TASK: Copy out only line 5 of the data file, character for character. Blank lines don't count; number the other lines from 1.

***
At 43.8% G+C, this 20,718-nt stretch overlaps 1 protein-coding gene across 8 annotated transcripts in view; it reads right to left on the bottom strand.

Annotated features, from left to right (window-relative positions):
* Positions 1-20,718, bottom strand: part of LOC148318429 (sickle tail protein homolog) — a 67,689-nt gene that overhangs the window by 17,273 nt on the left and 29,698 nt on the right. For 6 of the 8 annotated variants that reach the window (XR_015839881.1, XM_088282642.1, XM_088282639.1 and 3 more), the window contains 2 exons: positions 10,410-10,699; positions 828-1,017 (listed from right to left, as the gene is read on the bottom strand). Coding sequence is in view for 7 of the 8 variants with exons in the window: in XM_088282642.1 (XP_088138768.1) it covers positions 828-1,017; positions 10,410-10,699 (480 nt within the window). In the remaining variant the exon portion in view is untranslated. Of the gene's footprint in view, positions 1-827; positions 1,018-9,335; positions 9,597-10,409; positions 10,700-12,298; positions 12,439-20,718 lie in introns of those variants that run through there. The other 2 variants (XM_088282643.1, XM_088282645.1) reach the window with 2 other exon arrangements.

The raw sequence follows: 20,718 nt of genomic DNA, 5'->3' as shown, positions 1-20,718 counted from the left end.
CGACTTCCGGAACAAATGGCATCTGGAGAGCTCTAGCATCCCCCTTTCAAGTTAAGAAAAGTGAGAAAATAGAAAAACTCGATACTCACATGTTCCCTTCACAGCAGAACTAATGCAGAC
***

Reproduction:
CGACTTCCGGAACAAATGGCATCTGGAGAGCTCTAGCATCCCCCTTTCAAGTTAAGAAAAGTGAGAAAATAGAAAAACTCGATACTCACATGTTCCCTTCACAGCAGAACTAATGCAGAC